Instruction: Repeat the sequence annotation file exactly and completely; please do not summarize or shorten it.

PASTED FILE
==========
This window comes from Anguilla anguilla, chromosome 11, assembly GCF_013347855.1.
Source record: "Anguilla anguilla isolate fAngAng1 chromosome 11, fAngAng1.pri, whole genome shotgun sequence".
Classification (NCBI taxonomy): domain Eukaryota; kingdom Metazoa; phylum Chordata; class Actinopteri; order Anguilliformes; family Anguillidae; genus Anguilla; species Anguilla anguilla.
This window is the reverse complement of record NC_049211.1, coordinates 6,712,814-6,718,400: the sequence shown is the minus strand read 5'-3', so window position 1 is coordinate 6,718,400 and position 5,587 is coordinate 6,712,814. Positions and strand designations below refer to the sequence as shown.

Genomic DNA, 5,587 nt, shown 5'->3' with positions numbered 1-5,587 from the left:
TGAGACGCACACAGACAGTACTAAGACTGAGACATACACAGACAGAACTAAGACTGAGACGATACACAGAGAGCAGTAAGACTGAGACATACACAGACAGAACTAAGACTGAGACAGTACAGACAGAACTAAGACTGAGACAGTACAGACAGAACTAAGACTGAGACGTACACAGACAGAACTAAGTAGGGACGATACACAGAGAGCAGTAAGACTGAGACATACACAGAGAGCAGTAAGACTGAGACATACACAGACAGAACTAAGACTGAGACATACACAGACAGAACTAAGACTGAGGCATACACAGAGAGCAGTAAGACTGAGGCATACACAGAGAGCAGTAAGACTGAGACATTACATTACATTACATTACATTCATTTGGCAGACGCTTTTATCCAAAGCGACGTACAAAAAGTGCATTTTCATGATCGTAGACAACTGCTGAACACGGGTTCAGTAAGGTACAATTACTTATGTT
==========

This window comes from Anguilla anguilla, chromosome 11, assembly GCF_013347855.1.
Source record: "Anguilla anguilla isolate fAngAng1 chromosome 11, fAngAng1.pri, whole genome shotgun sequence".
Classification (NCBI taxonomy): domain Eukaryota; kingdom Metazoa; phylum Chordata; class Actinopteri; order Anguilliformes; family Anguillidae; genus Anguilla; species Anguilla anguilla.
This window is the reverse complement of record NC_049211.1, coordinates 6,712,814-6,718,400: the sequence shown is the minus strand read 5'-3', so window position 1 is coordinate 6,718,400 and position 5,587 is coordinate 6,712,814. Positions and strand designations below refer to the sequence as shown.

Genomic DNA, 5,587 nt, shown 5'->3' with positions numbered 1-5,587 from the left:
TGAGACGCACACAGACAGTACTAAGACTGAGACATACACAGACAGAACTAAGACTGAGACGATACACAGAGAGCAGTAAGACTGAGACATACACAGACAGAACTAAGACTGAGACAGTACAGACAGAACTAAGACTGAGACAGTACAGACAGAACTAAGACTGAGACGTACACAGACAGAACTAAGTAGGGACGATACACAGAGAGCAGTAAGACTGAGACATACACAGAGAGCAGTAAGACTGAGACATACACAGACAGAACTAAGACTGAGACATACACAGACAGAACTAAGACTGAGGCATACACAGAGAGCAGTAAGACTGAGGCATACACAGAGAGCAGTAAGACTGAGACATTACATTACATTACATTACATTCATTTGGCAGACGCTTTTATCCAAAGCGACGTACAAAAAGTGCATTTTCATGATCGTAGACAACTGCTGAACACGGGTTCAGTAAGGTACAATTACTTATGTT